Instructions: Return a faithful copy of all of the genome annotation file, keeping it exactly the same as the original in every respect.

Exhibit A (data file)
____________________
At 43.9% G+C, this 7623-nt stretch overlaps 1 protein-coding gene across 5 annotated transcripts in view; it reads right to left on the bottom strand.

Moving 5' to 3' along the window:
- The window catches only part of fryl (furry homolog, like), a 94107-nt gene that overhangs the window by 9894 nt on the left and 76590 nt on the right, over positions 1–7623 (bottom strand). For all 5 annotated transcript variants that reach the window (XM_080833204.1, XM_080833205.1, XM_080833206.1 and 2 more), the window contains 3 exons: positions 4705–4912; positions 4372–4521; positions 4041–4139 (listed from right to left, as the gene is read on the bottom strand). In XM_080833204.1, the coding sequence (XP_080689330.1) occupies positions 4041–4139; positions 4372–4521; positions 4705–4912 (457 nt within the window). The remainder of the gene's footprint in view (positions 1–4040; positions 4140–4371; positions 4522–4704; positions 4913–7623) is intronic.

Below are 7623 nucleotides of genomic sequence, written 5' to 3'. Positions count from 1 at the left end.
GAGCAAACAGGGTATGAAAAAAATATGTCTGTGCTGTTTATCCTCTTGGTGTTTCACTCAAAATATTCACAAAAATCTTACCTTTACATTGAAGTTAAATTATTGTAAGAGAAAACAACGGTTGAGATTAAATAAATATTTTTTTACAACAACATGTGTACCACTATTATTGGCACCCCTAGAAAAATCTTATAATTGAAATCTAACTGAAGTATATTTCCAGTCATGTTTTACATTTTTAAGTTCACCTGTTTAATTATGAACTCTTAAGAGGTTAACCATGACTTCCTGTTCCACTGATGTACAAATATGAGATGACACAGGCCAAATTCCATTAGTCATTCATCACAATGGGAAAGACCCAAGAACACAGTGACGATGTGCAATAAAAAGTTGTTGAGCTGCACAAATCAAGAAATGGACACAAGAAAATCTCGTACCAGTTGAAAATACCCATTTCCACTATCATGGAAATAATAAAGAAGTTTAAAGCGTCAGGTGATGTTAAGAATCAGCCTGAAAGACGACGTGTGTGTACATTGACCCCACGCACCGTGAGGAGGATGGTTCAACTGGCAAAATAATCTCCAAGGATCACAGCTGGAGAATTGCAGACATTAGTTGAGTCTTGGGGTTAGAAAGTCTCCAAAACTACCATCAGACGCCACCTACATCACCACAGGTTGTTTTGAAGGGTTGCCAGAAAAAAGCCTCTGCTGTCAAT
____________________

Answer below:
At 43.9% G+C, this 7623-nt stretch overlaps 1 protein-coding gene across 5 annotated transcripts in view; it reads right to left on the bottom strand.

Moving 5' to 3' along the window:
- The window catches only part of fryl (furry homolog, like), a 94107-nt gene that overhangs the window by 9894 nt on the left and 76590 nt on the right, over positions 1–7623 (bottom strand). For all 5 annotated transcript variants that reach the window (XM_080833204.1, XM_080833205.1, XM_080833206.1 and 2 more), the window contains 3 exons: positions 4705–4912; positions 4372–4521; positions 4041–4139 (listed from right to left, as the gene is read on the bottom strand). In XM_080833204.1, the coding sequence (XP_080689330.1) occupies positions 4041–4139; positions 4372–4521; positions 4705–4912 (457 nt within the window). The remainder of the gene's footprint in view (positions 1–4040; positions 4140–4371; positions 4522–4704; positions 4913–7623) is intronic.

Below are 7623 nucleotides of genomic sequence, written 5' to 3'. Positions count from 1 at the left end.
GAGCAAACAGGGTATGAAAAAAATATGTCTGTGCTGTTTATCCTCTTGGTGTTTCACTCAAAATATTCACAAAAATCTTACCTTTACATTGAAGTTAAATTATTGTAAGAGAAAACAACGGTTGAGATTAAATAAATATTTTTTTACAACAACATGTGTACCACTATTATTGGCACCCCTAGAAAAATCTTATAATTGAAATCTAACTGAAGTATATTTCCAGTCATGTTTTACATTTTTAAGTTCACCTGTTTAATTATGAACTCTTAAGAGGTTAACCATGACTTCCTGTTCCACTGATGTACAAATATGAGATGACACAGGCCAAATTCCATTAGTCATTCATCACAATGGGAAAGACCCAAGAACACAGTGACGATGTGCAATAAAAAGTTGTTGAGCTGCACAAATCAAGAAATGGACACAAGAAAATCTCGTACCAGTTGAAAATACCCATTTCCACTATCATGGAAATAATAAAGAAGTTTAAAGCGTCAGGTGATGTTAAGAATCAGCCTGAAAGACGACGTGTGTGTACATTGACCCCACGCACCGTGAGGAGGATGGTTCAACTGGCAAAATAATCTCCAAGGATCACAGCTGGAGAATTGCAGACATTAGTTGAGTCTTGGGGTTAGAAAGTCTCCAAAACTACCATCAGACGCCACCTACATCACCACAGGTTGTTTTGAAGGGTTGCCAGAAAAAAGCCTCTGCTGTCAAT